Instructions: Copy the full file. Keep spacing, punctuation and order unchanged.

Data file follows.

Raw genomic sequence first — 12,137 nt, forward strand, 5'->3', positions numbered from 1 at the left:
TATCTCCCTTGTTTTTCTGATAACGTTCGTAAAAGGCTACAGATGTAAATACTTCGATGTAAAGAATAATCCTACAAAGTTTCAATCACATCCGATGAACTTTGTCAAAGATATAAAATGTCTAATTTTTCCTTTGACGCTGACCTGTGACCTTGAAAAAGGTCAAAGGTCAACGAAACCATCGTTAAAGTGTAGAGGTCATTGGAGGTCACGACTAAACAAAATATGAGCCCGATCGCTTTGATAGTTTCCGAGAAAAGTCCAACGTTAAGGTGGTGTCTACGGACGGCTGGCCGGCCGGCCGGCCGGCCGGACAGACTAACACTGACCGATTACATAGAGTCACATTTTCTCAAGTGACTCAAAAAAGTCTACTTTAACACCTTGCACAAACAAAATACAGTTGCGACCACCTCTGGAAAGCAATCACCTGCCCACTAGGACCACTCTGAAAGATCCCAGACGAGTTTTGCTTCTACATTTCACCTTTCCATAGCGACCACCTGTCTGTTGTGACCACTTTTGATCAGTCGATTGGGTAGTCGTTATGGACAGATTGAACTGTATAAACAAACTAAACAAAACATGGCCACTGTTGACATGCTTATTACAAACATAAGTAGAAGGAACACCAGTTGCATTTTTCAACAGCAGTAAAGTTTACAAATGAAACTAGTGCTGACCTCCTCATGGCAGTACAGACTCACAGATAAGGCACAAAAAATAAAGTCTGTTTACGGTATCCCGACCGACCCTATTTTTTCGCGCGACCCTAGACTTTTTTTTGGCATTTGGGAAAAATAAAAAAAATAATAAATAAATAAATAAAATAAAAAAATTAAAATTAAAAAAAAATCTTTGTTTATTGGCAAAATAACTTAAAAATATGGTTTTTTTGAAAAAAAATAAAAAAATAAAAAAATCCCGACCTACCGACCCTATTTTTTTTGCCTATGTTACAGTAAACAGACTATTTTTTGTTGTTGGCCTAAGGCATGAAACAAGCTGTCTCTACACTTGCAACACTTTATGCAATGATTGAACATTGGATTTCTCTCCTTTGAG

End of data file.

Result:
Raw genomic sequence first — 12,137 nt, forward strand, 5'->3', positions numbered from 1 at the left:
TATCTCCCTTGTTTTTCTGATAACGTTCGTAAAAGGCTACAGATGTAAATACTTCGATGTAAAGAATAATCCTACAAAGTTTCAATCACATCCGATGAACTTTGTCAAAGATATAAAATGTCTAATTTTTCCTTTGACGCTGACCTGTGACCTTGAAAAAGGTCAAAGGTCAACGAAACCATCGTTAAAGTGTAGAGGTCATTGGAGGTCACGACTAAACAAAATATGAGCCCGATCGCTTTGATAGTTTCCGAGAAAAGTCCAACGTTAAGGTGGTGTCTACGGACGGCTGGCCGGCCGGCCGGCCGGCCGGACAGACTAACACTGACCGATTACATAGAGTCACATTTTCTCAAGTGACTCAAAAAAGTCTACTTTAACACCTTGCACAAACAAAATACAGTTGCGACCACCTCTGGAAAGCAATCACCTGCCCACTAGGACCACTCTGAAAGATCCCAGACGAGTTTTGCTTCTACATTTCACCTTTCCATAGCGACCACCTGTCTGTTGTGACCACTTTTGATCAGTCGATTGGGTAGTCGTTATGGACAGATTGAACTGTATAAACAAACTAAACAAAACATGGCCACTGTTGACATGCTTATTACAAACATAAGTAGAAGGAACACCAGTTGCATTTTTCAACAGCAGTAAAGTTTACAAATGAAACTAGTGCTGACCTCCTCATGGCAGTACAGACTCACAGATAAGGCACAAAAAATAAAGTCTGTTTACGGTATCCCGACCGACCCTATTTTTTCGCGCGACCCTAGACTTTTTTTTGGCATTTGGGAAAAATAAAAAAAATAATAAATAAATAAATAAAATAAAAAAATTAAAATTAAAAAAAAATCTTTGTTTATTGGCAAAATAACTTAAAAATATGGTTTTTTTGAAAAAAAATAAAAAAATAAAAAAATCCCGACCTACCGACCCTATTTTTTTTGCCTATGTTACAGTAAACAGACTATTTTTTGTTGTTGGCCTAAGGCATGAAACAAGCTGTCTCTACACTTGCAACACTTTATGCAATGATTGAACATTGGATTTCTCTCCTTTGAG